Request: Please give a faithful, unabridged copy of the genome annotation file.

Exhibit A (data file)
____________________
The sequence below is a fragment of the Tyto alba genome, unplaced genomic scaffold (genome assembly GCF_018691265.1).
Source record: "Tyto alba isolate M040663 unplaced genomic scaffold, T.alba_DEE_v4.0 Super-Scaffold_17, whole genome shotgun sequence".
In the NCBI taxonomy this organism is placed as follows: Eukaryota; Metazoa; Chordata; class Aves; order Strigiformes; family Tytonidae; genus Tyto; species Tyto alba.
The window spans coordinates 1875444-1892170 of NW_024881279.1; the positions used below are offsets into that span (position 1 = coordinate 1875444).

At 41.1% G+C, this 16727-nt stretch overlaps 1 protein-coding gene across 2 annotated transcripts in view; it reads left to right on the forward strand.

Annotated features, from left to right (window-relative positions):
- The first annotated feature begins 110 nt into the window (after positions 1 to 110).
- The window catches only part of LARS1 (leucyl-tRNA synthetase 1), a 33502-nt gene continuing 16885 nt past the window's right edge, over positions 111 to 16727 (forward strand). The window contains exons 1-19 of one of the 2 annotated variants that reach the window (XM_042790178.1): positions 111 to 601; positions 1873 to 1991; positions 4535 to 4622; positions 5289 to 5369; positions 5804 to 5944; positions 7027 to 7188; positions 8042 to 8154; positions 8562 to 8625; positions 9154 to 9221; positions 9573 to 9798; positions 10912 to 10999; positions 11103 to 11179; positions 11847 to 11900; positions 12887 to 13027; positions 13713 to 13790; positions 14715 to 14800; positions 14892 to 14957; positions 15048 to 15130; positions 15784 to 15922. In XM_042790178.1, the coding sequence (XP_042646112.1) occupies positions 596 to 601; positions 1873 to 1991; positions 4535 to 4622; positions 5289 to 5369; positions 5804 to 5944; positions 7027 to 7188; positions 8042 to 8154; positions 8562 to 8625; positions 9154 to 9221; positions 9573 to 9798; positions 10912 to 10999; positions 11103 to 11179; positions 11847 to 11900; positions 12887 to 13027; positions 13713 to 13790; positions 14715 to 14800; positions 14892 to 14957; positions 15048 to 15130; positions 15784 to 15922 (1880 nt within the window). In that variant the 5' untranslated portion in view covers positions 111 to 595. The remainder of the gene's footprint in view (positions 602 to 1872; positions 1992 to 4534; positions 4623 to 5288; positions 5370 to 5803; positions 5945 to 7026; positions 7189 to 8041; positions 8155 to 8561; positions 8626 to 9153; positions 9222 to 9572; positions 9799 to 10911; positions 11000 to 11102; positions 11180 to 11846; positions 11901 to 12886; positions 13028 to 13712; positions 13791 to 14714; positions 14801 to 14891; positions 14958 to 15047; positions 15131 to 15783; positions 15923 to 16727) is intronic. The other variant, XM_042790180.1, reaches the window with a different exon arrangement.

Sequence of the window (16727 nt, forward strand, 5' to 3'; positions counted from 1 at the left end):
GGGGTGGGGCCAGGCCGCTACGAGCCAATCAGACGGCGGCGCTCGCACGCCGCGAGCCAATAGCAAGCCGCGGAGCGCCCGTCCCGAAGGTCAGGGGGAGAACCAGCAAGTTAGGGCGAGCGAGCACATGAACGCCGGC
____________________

The sequence below is a fragment of the Tyto alba genome, unplaced genomic scaffold (genome assembly GCF_018691265.1).
Source record: "Tyto alba isolate M040663 unplaced genomic scaffold, T.alba_DEE_v4.0 Super-Scaffold_17, whole genome shotgun sequence".
In the NCBI taxonomy this organism is placed as follows: Eukaryota; Metazoa; Chordata; class Aves; order Strigiformes; family Tytonidae; genus Tyto; species Tyto alba.
The window spans coordinates 1875444-1892170 of NW_024881279.1; the positions used below are offsets into that span (position 1 = coordinate 1875444).

At 41.1% G+C, this 16727-nt stretch overlaps 1 protein-coding gene across 2 annotated transcripts in view; it reads left to right on the forward strand.

Annotated features, from left to right (window-relative positions):
- The first annotated feature begins 110 nt into the window (after positions 1 to 110).
- The window catches only part of LARS1 (leucyl-tRNA synthetase 1), a 33502-nt gene continuing 16885 nt past the window's right edge, over positions 111 to 16727 (forward strand). The window contains exons 1-19 of one of the 2 annotated variants that reach the window (XM_042790178.1): positions 111 to 601; positions 1873 to 1991; positions 4535 to 4622; positions 5289 to 5369; positions 5804 to 5944; positions 7027 to 7188; positions 8042 to 8154; positions 8562 to 8625; positions 9154 to 9221; positions 9573 to 9798; positions 10912 to 10999; positions 11103 to 11179; positions 11847 to 11900; positions 12887 to 13027; positions 13713 to 13790; positions 14715 to 14800; positions 14892 to 14957; positions 15048 to 15130; positions 15784 to 15922. In XM_042790178.1, the coding sequence (XP_042646112.1) occupies positions 596 to 601; positions 1873 to 1991; positions 4535 to 4622; positions 5289 to 5369; positions 5804 to 5944; positions 7027 to 7188; positions 8042 to 8154; positions 8562 to 8625; positions 9154 to 9221; positions 9573 to 9798; positions 10912 to 10999; positions 11103 to 11179; positions 11847 to 11900; positions 12887 to 13027; positions 13713 to 13790; positions 14715 to 14800; positions 14892 to 14957; positions 15048 to 15130; positions 15784 to 15922 (1880 nt within the window). In that variant the 5' untranslated portion in view covers positions 111 to 595. The remainder of the gene's footprint in view (positions 602 to 1872; positions 1992 to 4534; positions 4623 to 5288; positions 5370 to 5803; positions 5945 to 7026; positions 7189 to 8041; positions 8155 to 8561; positions 8626 to 9153; positions 9222 to 9572; positions 9799 to 10911; positions 11000 to 11102; positions 11180 to 11846; positions 11901 to 12886; positions 13028 to 13712; positions 13791 to 14714; positions 14801 to 14891; positions 14958 to 15047; positions 15131 to 15783; positions 15923 to 16727) is intronic. The other variant, XM_042790180.1, reaches the window with a different exon arrangement.

Sequence of the window (16727 nt, forward strand, 5' to 3'; positions counted from 1 at the left end):
GGGGTGGGGCCAGGCCGCTACGAGCCAATCAGACGGCGGCGCTCGCACGCCGCGAGCCAATAGCAAGCCGCGGAGCGCCCGTCCCGAAGGTCAGGGGGAGAACCAGCAAGTTAGGGCGAGCGAGCACATGAACGCCGGC